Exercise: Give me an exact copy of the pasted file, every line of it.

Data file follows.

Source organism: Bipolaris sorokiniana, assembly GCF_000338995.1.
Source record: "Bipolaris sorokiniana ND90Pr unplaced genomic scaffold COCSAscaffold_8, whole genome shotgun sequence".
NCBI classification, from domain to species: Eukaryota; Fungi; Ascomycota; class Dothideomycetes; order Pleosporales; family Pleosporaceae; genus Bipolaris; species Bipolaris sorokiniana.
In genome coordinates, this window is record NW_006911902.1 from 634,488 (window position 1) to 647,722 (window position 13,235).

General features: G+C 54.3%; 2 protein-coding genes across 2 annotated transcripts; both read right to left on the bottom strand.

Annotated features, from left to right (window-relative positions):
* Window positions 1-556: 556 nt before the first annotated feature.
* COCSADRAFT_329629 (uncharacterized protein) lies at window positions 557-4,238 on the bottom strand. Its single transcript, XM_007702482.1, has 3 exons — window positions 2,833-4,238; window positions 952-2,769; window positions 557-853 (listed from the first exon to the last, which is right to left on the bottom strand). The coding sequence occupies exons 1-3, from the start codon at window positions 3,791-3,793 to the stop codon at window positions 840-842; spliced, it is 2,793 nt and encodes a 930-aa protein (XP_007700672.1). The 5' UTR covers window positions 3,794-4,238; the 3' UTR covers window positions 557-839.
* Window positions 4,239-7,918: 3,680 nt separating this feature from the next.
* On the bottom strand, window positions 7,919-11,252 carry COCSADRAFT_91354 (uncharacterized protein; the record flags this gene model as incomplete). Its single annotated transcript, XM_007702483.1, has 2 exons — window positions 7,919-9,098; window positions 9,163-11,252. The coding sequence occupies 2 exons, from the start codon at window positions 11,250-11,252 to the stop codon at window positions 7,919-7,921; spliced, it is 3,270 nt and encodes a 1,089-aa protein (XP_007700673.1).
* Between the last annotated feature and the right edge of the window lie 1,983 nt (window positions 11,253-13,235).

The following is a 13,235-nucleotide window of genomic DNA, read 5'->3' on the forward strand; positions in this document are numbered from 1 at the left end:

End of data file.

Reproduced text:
Source organism: Bipolaris sorokiniana, assembly GCF_000338995.1.
Source record: "Bipolaris sorokiniana ND90Pr unplaced genomic scaffold COCSAscaffold_8, whole genome shotgun sequence".
NCBI classification, from domain to species: Eukaryota; Fungi; Ascomycota; class Dothideomycetes; order Pleosporales; family Pleosporaceae; genus Bipolaris; species Bipolaris sorokiniana.
In genome coordinates, this window is record NW_006911902.1 from 634,488 (window position 1) to 647,722 (window position 13,235).

General features: G+C 54.3%; 2 protein-coding genes across 2 annotated transcripts; both read right to left on the bottom strand.

Annotated features, from left to right (window-relative positions):
* Window positions 1-556: 556 nt before the first annotated feature.
* COCSADRAFT_329629 (uncharacterized protein) lies at window positions 557-4,238 on the bottom strand. Its single transcript, XM_007702482.1, has 3 exons — window positions 2,833-4,238; window positions 952-2,769; window positions 557-853 (listed from the first exon to the last, which is right to left on the bottom strand). The coding sequence occupies exons 1-3, from the start codon at window positions 3,791-3,793 to the stop codon at window positions 840-842; spliced, it is 2,793 nt and encodes a 930-aa protein (XP_007700672.1). The 5' UTR covers window positions 3,794-4,238; the 3' UTR covers window positions 557-839.
* Window positions 4,239-7,918: 3,680 nt separating this feature from the next.
* On the bottom strand, window positions 7,919-11,252 carry COCSADRAFT_91354 (uncharacterized protein; the record flags this gene model as incomplete). Its single annotated transcript, XM_007702483.1, has 2 exons — window positions 7,919-9,098; window positions 9,163-11,252. The coding sequence occupies 2 exons, from the start codon at window positions 11,250-11,252 to the stop codon at window positions 7,919-7,921; spliced, it is 3,270 nt and encodes a 1,089-aa protein (XP_007700673.1).
* Between the last annotated feature and the right edge of the window lie 1,983 nt (window positions 11,253-13,235).

The following is a 13,235-nucleotide window of genomic DNA, read 5'->3' on the forward strand; positions in this document are numbered from 1 at the left end: